What is Encryption?
End-to-end encryption (E2EE) is a privacy feature used on many messaging services which makes it impossible for anyone except the sender or receiver to view the content of a message. It works by scrambling the data of a message once it has been sent, and requiring a decryption key to unscramble it. Only the sender and recipient of the message have the decryption key meaning not even the owner of the platform or law enforcement can access the data without access to the devices the message was sent or received on.
How does this relate to child sexual abuse?
The majority of online communication is innocent. However, we know from well known cases that individuals have used online messaging services to share Child Sexual Abuse Material (CSAM) or groom children online.
The expansion of E2EE across online messaging services makes the online spread of CSAM and grooming activities harder to detect. This is because current technologies used to detect these behaviours, including photo matching technologies, or machine learning tools which identify patterns of language, do not work on encrypted data.
Electronic Service Providers, including those which operate messaging services, accounted for 21.4 million of the 21.7 million reports of CSAM received by NCMEC in 2020. NCMEC fear that this number will be drastically reduced if more messaging services implement E2EE on their services. Mark Zuckberg's announcement that Facebook, who were responsible for over 20.3 million of these reports, will also be moving towards E2EE is of particular concern across the child protection community.
E2EE also creates challenges for Law Enforcement in gathering data to prosecute an individual or in obtaining a warrant to search an offender’s device. In a 2019 study conducted by NetClean , nearly half of the surveyed police officers reported that encryption is the biggest challenge they face in child sexual abuse investigations.
What solutions are available?
Encryption provides a valuable tool for protecting individual privacy. However, many fear that the expansion of E2EE tips the balance between privacy and safety in a way that protects the privacy of adult abusers at the expense of children’s safety. This is a highly nuanced debate, but many argue that privacy need not be placed in opposition to safety in this way.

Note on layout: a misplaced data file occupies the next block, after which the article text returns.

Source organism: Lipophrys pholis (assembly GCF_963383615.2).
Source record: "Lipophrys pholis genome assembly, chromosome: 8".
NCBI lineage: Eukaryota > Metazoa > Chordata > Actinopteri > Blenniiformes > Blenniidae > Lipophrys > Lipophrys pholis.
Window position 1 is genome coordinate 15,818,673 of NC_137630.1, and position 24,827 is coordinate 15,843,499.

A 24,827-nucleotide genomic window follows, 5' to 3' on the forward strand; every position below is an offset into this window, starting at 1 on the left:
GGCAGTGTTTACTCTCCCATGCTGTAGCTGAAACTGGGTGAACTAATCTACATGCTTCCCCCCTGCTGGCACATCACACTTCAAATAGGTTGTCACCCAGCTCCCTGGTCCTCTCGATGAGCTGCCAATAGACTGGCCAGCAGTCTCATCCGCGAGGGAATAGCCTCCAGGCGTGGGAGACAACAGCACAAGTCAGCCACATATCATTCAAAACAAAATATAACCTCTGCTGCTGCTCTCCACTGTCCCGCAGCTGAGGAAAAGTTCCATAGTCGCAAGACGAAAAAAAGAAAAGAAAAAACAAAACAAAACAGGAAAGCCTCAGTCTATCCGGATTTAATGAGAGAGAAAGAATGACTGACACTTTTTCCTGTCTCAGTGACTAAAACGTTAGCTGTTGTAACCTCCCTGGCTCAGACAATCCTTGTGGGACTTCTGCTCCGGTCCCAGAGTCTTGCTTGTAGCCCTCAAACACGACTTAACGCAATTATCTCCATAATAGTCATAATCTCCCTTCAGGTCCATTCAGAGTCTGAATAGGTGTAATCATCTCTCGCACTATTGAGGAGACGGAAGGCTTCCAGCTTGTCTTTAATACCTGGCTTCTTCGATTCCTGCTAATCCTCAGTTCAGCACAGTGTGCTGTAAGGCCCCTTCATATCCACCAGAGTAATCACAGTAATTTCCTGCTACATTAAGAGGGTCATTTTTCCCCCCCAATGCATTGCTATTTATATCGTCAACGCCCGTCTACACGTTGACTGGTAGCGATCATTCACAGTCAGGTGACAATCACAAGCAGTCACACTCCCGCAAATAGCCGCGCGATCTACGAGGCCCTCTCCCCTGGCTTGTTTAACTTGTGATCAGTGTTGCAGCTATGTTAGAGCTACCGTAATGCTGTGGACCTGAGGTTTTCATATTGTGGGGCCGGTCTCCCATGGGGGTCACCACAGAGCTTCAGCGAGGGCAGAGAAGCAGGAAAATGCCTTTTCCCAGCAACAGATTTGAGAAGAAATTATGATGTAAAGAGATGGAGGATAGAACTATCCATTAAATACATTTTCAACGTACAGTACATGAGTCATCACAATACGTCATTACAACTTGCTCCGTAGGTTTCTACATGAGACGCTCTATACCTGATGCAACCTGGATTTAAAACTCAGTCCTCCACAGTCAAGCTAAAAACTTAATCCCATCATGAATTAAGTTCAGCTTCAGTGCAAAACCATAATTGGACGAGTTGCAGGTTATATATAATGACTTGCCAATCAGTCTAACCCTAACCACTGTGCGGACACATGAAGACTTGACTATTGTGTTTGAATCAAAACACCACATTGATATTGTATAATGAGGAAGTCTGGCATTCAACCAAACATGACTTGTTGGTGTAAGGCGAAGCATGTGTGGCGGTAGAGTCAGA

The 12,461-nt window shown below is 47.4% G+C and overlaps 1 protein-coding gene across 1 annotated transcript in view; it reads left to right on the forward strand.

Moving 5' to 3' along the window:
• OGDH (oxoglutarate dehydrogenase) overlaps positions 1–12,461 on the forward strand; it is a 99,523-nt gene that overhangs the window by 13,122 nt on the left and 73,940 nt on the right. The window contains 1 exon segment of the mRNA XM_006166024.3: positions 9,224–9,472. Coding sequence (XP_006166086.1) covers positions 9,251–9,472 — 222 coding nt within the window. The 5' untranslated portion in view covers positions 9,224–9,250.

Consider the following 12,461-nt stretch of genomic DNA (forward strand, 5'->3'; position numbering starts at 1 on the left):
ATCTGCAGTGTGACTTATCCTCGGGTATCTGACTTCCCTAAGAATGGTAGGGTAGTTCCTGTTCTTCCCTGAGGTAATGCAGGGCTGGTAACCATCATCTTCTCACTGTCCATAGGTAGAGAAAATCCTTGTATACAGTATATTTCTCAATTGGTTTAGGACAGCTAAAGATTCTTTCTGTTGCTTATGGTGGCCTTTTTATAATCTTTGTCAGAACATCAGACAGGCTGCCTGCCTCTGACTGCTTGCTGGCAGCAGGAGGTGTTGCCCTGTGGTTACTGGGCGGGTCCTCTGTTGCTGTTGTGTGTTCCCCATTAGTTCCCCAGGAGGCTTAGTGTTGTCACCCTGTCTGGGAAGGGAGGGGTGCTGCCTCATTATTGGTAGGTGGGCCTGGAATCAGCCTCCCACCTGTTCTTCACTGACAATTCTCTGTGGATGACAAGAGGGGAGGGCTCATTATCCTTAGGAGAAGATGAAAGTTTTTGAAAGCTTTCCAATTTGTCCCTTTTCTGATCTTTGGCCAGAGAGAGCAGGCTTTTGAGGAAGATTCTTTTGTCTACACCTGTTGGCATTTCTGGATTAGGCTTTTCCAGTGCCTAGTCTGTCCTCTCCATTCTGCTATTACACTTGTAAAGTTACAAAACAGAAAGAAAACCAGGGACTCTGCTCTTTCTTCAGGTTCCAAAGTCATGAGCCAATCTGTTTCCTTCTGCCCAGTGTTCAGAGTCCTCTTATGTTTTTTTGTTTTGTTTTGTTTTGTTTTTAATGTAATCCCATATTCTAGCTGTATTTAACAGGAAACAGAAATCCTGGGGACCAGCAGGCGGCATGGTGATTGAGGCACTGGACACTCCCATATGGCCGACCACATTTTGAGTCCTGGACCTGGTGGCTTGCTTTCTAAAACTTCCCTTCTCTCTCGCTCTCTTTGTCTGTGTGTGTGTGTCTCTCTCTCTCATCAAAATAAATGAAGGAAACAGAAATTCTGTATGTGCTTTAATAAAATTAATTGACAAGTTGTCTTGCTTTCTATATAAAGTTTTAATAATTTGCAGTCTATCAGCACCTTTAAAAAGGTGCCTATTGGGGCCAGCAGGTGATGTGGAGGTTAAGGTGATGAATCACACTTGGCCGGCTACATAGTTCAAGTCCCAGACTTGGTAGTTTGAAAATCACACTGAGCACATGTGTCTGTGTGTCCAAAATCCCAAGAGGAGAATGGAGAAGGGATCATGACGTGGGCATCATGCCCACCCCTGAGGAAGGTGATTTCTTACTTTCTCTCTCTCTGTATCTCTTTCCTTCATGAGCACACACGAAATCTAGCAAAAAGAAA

There are three kinds of solutions to this problem, as outlined in a report by the NSPCC:
Most image hashing technology which is currently used to detect CSAM works on the server. For E2EE enabled platforms, this method happens too late because the data has already been encrypted. If hashing technology was built into the device itself, then CSAM or grooming could be detected before the data was encrypted.
This approach offers a high level of privacy, but risks users subverting or reverse-engineering the detection tools on their devices.
Server related solutions:
Another option is to give platforms or law enforcement a “back-door” to encrypted services, allowing them to decrypt messages. However this is not a feasible solution to apply at scale and heavily impacts the privacy which E2EE is championed for.
NSPCC suggest a better option would be to have this decryption occurring in a ‘secure enclave’ on the Cloud. This maintains privacy but is no longer strictly end-to-end encrypted.
Homomorphic encryption technology can perform image hashing to detect CSAM on encrypted data.
More development on the technology is required because it is currently too slow for images and infeasible for videos.
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